36th RQF pilots get the job done
By Tech. Sgt. Larry W. Carpenter Jr. , 92nd Air Refueling Wing Public Affairs
/ Published August 21, 2007
FAIRCHILD AIR FORCE BASE, Wash. -- The sky is pitch black; you can only see a green haze through your night vision goggles as you skirt the treetops at 50 feet. The snow is blowing and the wind gusting. It seems like everything that could happen to make the mission more difficult is taking place. Holding the aircraft steady so the flight engineer can lower a stokes litter to the ground for a rescue is a chore.
As nerve racking as this may sound, it is just another day in the life of a 36th Rescue Flight pilot.
All Air Force helicopter pilots start their helicopter-specific training in the UH-1H Huey at Fort Rucker, after first flying the T-37 or T-6 fixed-wing aircraft in basic pilot training. The pilots at the 36th RQF have the opportunity to fly the UH-1N, which is bigger than the HU-1H, comes with two engines and is equipped with a hoist.
"The hoist is what gives us the ability to support the survival school and the rescue mission the way we do," said Capt. Mike Volkerding, UH-1N aircraft commander. "The hoist is huge."
In an Air Force that is focused on modernization, it seems helicopters play second fiddle to the fixed wing aircraft in the inventory. But, don't tell this to a helicopter pilot, especially a pilot in the 36th RQF. Inside a helicopter, the pilots have a lot more maneuverability and control of the aircraft.
"In a helicopter, we can hover, fly backward, slide left and right and can even go straight up and down," said Captain Volkerding. "It's very three dimensional, we're much more maneuverable than a fixed wing aircraft...in my opinion."
Helicopters, due to the nature of the missions there asked to accomplish, generally fly lower than fixed wing aircraft, which can add another element of difficulty to the pilot's mission.
"It's a lot of fun flying down at 50 feet over river beds, literally dodging birds," said Captain Volkerding.
The helicopters of the 36th RQF fly are what most could call "vintage". They are aircraft that have been in service since the Vietnam conflict, but continue to serve the Air Force well. Though modernization programs continue to upgrade systems in the Huey, it's still a very hands-on aircraft.
That one fact alone makes for one of the trickiest aspects of flying the Huey, according to Captain Volkerding.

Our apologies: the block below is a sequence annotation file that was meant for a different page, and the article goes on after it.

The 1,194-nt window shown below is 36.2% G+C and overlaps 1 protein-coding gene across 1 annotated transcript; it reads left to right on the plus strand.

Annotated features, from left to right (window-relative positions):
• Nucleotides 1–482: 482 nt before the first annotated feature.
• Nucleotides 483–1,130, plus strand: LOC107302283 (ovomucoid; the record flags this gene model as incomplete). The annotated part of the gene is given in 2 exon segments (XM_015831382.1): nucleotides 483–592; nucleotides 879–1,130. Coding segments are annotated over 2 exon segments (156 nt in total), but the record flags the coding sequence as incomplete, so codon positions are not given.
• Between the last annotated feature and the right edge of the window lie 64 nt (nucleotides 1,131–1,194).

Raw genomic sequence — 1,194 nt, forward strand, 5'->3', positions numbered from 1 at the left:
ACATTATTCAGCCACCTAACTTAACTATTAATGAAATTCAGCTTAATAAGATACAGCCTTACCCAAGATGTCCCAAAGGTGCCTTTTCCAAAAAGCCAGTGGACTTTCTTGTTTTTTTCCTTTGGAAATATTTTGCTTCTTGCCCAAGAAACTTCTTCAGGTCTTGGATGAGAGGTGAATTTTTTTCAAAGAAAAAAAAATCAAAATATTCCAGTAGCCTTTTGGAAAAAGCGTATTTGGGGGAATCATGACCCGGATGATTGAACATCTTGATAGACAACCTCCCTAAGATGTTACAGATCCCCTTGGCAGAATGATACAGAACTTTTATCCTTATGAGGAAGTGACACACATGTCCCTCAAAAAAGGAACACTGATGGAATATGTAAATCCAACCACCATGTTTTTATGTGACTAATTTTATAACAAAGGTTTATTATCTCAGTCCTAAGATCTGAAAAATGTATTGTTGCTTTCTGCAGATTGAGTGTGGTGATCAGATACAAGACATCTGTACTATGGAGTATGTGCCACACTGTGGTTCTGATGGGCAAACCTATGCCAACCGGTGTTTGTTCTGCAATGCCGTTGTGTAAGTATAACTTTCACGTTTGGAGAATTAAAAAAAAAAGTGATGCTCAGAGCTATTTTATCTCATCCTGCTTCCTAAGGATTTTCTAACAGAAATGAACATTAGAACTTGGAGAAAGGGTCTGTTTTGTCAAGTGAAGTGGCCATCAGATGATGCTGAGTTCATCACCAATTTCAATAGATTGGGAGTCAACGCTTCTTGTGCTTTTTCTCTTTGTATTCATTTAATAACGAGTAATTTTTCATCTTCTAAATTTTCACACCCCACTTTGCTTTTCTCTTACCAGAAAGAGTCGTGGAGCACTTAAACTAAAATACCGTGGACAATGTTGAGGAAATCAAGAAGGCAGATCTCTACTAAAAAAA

"In the Huey, the pilots fly the aircraft. There is no autopilot at all," he said. "It's tricky in the sense that you can't set a computer to hold an altitude and just monitor the systems. It's very dynamic in that you always have to be making inputs."
In order to put in the time and dedication, it's understood that pilots enjoy flying the Huey. But flying isn't the only thing, especially to the members of the 36th RQF.
"I enjoy working with the crew to get the job done, whether it's a survival training exercise or an actual save," said Captain Volkerding. "I love the crew concept and working together as one cohesive unit."
The Huey is a very crew-oriented aircraft. Therefore, when the aircraft is in flight everyone is referred to by their crew position.
The pilot flies the aircraft but as aircraft commander, their duties and responsibilities start long before the aircraft gets off the ground. The aircraft commander directs the crew, making sure the flight engineer and co-pilot have their assigned tasks to ensure the mission is safe as possible.
"As aircraft commander, my job is to manage the crew and put it all together," said Captain Volkerding. "There are a lot of pre-mission things that take place, from planning, pre-flight inspection of the aircraft and ensuring the aircraft is equipped the way we need it."
Therefore, the pilots of the 36th RQF will continue to hone there skills and abilities to fly their helicopters into whatever terrain they must in order to accomplish the missions of the rescue flight.
(This is the last article in a three-part series on the 36th RQF.)